How to minimise medical mistakes

The Australian Institute of Health and Welfare says coronary heart disease is the leading underlying cause of death in Australia, followed by dementia and Alzheimer’s.

Making up the top five are cerebrovascular disease (which includes stroke), lung cancer and chronic obstructive pulmonary disease (COPD).

In the US, the third leading cause of death, behind cancer and heart disease, according to recent research, is medical mistakes. In Australia, medical mistakes are well down the list, but they do occur.

A report released earlier this year said there were almost 100 medical disasters in Australian hospitals in 2015–16, including surgical procedures on the wrong patient and on the wrong body parts that caused “very serious harm” or death.

It’s likely we will all experience a hospital stay at some stage in our lives, more so as we get older. So what can we do to minimise the risk of a medical mistake?

When it comes to medication, the wrong drug or dosage might cause serious problems. Human error, poor training and poor communication can lead to mistakes. Pay attention and ask questions. Keep a list of your medicines or ask a family member or friend to keep one for you.

Antibiotics attack bacteria, but will have no effect on colds and illnesses caused by viruses. If you take them too often when you don’t need to, they might be ineffective when you do need them. Make sure your doctor is on board and don’t ask for antibiotics if you don’t need them.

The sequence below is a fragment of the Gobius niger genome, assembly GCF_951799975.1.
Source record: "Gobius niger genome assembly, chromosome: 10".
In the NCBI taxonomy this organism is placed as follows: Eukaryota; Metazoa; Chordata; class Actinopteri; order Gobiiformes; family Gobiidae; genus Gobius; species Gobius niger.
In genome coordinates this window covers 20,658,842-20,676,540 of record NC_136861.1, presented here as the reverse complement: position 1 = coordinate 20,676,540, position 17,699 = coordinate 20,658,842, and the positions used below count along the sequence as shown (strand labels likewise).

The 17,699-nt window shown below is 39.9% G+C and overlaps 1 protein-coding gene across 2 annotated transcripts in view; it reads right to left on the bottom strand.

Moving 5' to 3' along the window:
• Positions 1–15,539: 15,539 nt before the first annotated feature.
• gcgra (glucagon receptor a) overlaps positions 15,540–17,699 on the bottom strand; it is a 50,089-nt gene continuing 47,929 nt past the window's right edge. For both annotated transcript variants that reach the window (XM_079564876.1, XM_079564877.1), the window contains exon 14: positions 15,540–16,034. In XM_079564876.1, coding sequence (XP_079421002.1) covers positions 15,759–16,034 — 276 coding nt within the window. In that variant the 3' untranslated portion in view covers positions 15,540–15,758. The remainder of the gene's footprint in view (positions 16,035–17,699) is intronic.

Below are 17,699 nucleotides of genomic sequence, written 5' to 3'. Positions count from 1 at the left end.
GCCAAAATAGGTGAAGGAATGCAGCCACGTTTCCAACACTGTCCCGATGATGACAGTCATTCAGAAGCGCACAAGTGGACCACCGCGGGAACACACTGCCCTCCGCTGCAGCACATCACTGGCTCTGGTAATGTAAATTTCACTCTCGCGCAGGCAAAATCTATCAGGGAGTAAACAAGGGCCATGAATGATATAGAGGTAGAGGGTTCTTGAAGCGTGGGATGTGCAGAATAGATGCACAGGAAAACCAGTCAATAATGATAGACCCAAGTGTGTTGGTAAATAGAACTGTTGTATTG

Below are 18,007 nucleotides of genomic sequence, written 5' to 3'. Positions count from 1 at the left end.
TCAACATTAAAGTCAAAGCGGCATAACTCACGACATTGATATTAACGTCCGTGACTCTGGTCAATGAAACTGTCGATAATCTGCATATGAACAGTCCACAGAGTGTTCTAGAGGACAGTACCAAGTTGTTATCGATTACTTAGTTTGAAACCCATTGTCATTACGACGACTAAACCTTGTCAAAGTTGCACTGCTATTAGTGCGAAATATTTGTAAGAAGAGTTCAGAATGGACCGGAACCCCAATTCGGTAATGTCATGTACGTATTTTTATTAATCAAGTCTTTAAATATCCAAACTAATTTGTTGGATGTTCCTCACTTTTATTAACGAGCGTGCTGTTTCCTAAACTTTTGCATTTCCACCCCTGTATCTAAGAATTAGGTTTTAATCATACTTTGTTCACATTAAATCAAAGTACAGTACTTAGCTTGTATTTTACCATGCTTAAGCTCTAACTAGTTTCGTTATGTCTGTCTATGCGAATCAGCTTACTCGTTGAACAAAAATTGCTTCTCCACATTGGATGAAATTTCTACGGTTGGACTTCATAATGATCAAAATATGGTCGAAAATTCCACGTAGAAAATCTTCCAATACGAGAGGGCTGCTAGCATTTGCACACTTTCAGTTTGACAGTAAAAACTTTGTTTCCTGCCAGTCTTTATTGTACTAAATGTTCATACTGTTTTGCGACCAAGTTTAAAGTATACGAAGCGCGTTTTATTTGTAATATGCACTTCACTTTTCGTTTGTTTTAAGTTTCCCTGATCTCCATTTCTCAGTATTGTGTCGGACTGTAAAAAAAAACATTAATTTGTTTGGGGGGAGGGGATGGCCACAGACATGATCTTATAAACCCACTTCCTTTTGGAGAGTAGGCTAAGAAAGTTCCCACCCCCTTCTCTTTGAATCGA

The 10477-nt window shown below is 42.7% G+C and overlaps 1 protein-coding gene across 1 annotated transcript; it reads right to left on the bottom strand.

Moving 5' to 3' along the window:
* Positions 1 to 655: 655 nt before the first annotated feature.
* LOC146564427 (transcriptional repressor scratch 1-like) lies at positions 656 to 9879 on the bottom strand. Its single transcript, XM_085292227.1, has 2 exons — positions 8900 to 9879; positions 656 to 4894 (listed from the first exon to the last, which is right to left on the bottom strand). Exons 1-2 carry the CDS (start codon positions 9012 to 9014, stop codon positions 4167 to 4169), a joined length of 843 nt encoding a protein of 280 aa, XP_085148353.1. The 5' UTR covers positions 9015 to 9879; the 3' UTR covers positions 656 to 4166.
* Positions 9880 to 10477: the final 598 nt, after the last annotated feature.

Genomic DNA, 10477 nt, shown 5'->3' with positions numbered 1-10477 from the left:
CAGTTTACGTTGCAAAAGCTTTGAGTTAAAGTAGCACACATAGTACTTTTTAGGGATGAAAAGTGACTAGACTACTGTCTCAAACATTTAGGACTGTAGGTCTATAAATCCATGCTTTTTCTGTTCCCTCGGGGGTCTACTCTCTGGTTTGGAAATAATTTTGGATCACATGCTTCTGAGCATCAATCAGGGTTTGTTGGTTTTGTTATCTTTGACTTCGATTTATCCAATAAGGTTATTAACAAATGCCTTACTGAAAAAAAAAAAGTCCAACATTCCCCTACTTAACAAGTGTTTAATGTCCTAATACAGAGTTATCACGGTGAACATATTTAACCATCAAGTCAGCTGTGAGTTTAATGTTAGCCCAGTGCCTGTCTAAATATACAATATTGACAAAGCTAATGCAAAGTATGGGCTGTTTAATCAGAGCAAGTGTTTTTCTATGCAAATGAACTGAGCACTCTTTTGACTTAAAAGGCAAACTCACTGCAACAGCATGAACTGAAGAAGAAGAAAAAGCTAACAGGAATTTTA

It’s no fun being in hospital, but don’t rush home before you’re ready. Studies show that people who go home too quickly, especially after surgery, are more likely to get seriously ill again because of related problems. But you don’t want to stay too long, either. That’s linked to higher rates of infection and other problems.

The wrong surgery, surgery on the wrong person – it happens. It seems obvious, but make sure your healthcare professionals know who you are and why you’re there. It’s one time when being pushy is smart.

Post surgery, tell your doctor if something doesn’t seem right. While it’s rare, items have been left inside a patient’s body. Be alert to unexpected severe pain, swelling, fever, nausea and changes in your bowel movements.

Most of us have had blood tests, scans and assorted medical procedures. Don’t assume your doctor’s office will call you if there is a problem. Check back for the results. Human error, bad communication and poor planning can cause delays. And delays can be costly.

When it comes to selecting a hospital – if you are lucky enough to be able to do that – a good resource is the MyHospitals website, a commonwealth department site run by the Australian Institute of Health and Welfare.

The institute receives data about every patient treated in an Australian hospital, both public and private. Using that data, you can assess safety and quality, as well as emergency department performances.

In a nutshell, it’s always wise to speak up. If you have questions or concerns, ask. Everyone is busy, but you have the right to question everyone involved in your care.

Have you experienced an avoidable problem during a hospital stay? Are you confident about asking questions of health professionals?

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Written by Janelle Ward

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